John Warnock, co-founder of Adobe, father of Illustrator, and half the reason we have digital typography and desktop publishing, once said: "Good typography is something everybody sees but nobody notices."
Of course, he was referring to the function of typography and, ultimately, the reason Illustrator contains all of its amazing typesetting features. Decorative type objects aside, the function of typography is to convey language. In this book, for exampleindeed, in this very passage of textyou should not notice the typeface (font) chosen, how well the letters of the words are kerned together, or the thickness of the em dashes (). All you should see are the meanings of my words. My words, the information conveyed by the marks of black ink on this page, are what really matter.
You are reading this book to obtain information, and the typography of the book is only the vehicle to convey that information to you. The function of typography is to support the written word.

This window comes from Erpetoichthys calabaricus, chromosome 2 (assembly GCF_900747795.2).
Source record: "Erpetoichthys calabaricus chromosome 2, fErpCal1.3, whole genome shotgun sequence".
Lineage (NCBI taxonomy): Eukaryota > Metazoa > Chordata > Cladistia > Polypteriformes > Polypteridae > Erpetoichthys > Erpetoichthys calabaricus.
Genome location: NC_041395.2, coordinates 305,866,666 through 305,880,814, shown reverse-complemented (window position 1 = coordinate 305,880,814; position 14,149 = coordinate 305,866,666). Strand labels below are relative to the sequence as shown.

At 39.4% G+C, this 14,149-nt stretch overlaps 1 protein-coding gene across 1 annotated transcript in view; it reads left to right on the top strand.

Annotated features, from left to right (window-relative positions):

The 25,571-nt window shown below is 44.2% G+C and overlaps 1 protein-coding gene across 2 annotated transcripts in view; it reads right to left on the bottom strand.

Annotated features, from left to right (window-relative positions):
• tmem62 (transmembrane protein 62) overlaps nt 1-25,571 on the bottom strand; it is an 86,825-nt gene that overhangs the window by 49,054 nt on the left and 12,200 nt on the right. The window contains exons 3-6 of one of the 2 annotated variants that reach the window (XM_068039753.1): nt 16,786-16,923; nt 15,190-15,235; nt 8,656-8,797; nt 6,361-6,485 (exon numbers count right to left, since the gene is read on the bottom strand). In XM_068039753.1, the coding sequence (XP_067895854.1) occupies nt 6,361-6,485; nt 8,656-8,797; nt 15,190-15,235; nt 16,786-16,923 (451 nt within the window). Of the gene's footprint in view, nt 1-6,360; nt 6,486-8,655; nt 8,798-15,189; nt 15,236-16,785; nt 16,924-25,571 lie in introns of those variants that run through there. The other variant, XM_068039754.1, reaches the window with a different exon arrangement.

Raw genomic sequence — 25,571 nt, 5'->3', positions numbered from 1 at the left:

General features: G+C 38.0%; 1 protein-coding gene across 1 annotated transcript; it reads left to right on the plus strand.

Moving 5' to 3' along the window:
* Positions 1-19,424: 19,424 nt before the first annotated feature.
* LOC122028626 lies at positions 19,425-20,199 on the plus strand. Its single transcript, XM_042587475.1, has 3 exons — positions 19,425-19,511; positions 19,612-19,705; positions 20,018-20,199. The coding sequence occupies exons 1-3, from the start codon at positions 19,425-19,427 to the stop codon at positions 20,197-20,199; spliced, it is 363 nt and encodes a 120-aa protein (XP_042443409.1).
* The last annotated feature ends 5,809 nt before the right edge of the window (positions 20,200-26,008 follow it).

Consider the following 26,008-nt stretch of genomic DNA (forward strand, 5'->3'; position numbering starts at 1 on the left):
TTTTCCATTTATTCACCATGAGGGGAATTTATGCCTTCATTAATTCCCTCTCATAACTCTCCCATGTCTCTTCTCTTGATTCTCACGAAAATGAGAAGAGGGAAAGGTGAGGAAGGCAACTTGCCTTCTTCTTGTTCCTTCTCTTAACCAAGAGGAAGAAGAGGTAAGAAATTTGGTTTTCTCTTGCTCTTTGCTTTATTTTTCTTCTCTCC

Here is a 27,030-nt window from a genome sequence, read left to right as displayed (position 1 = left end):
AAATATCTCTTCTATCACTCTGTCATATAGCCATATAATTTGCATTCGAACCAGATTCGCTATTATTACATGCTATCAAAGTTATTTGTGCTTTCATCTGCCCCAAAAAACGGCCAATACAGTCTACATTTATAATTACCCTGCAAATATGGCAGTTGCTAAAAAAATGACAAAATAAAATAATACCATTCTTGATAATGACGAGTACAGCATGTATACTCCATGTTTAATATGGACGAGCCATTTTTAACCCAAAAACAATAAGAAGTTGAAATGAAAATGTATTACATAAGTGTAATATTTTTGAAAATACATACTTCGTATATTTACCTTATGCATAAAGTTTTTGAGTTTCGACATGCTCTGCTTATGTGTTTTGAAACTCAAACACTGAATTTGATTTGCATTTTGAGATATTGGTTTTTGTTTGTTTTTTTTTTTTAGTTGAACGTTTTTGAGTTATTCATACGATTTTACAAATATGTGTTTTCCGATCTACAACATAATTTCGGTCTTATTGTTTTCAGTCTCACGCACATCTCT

Shown up only by its Creative Suite pal InDesign, Illustrator contains some of the most advanced typographic tools ever accessible on a desktop computer. With control over kerning, tracking, leading, hyphenation, and paragraph composition, and with its Open Type features, you may set type in Illustrator with greater precision than has been possible since the advent of desktop publishing.
Yet the real purpose of all this control, all this freedom and power, is ultimately to be unseen. Its job is to merely make words, and then sentences, and then paragraphs first visible, and then legible, and then readable. If the typography is noticed, the book designer has failed the job.
Typography is an ironic practice; in a world where creativity is noticed and creative people strive to be unique, the goal of typography is to be unnoticed. The more robust the application's typesetting functions and the more skilled a designer is with those functions, the closer to invisible the designer becomes.
The better you are with Illustrator's type tools, the less your work will be noticed. And that is the way it should be.